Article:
Symptoms of Marfan Syndrome
The symptoms of Marfan syndrome may vary greatly from child to child, even among children in the same family. Symptoms can range from mild to severe.
Some children have no signs or symptoms early in life. But as they grow, they develop common Marfan traits.
If you have a family history of Marfan syndrome, tell your doctors this when you are pregnant, so they can check your newborn closely for signs of the condition.
Newborns who do have signs of Marfan may have more serious heart problems than children diagnosed at an older age.
They may also have any of these problems:
- Mitral valve prolapse
- Regurgitation (blood that leaks backward through a heart valve)
- Breathing problems
In children up to age 12, the most common signs of the condition are problems in the skeletal system. Your child may have these traits:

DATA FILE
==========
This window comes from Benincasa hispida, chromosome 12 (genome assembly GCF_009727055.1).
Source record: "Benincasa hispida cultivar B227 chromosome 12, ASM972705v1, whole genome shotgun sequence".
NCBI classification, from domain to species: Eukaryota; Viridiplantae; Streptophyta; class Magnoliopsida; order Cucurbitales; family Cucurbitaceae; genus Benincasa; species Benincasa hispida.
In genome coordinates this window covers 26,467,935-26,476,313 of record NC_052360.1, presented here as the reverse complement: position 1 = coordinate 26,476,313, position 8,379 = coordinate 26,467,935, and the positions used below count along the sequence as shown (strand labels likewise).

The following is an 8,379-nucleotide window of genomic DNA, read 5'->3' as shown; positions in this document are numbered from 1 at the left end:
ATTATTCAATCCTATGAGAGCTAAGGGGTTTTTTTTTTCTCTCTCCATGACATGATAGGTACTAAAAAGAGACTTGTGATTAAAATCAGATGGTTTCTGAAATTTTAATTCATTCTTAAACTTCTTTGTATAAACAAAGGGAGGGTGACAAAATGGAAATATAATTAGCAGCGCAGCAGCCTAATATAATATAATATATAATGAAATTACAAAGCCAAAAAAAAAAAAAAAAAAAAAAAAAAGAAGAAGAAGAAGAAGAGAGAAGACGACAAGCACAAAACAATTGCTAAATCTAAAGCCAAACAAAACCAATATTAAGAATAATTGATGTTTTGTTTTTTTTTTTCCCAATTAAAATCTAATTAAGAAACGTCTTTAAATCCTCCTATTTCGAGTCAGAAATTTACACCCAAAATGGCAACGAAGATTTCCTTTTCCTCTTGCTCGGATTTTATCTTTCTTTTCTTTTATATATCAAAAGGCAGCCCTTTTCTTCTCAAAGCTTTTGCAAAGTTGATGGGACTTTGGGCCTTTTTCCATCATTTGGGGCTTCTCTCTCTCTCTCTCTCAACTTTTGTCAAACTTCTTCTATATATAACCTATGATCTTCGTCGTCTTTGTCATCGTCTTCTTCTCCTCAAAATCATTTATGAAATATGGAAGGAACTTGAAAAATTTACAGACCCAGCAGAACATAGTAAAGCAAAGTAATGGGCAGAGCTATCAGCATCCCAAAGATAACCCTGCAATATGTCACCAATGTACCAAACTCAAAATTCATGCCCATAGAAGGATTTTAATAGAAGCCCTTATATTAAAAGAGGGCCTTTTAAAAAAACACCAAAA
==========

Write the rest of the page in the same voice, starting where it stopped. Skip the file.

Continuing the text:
- Tall and thin frame
- Long, slender fingers, thumb and toes
- Breastbone that caves inward or protrudes forward
- Loose joints
- Scoliosis (spine that curves to the side)
- Flat feet
- Vision problems
Many of the traits of Marfan syndrome may be quite mild early in life and become more noticeable as your child grows. So your child may not be diagnosed with Marfan syndrome until their teenage years.
Along with the common traits listed above, your doctor will be looking for these signs and symptoms in your teen:
Marfan Syndrome Diagnosis
To diagnose this condition, your doctor will ask about your child’s health history and your family’s health history. The doctor will also do a complete exam, checking your child for the physical traits of Marfan syndrome.
Your child will need an echocardiogram test so the doctor can see how their heart works.
An ophthalmologist will check your child for any vision problems.
Early diagnosis is important to your child’s future health. When Marfan is diagnosed early, your doctor can watch your child for problems that may require treatment. This may help prevent complications.
If one of your children has Marfan syndrome, your doctor may suggest doing genetic tests to help tell whether other children or one of the parents has the condition.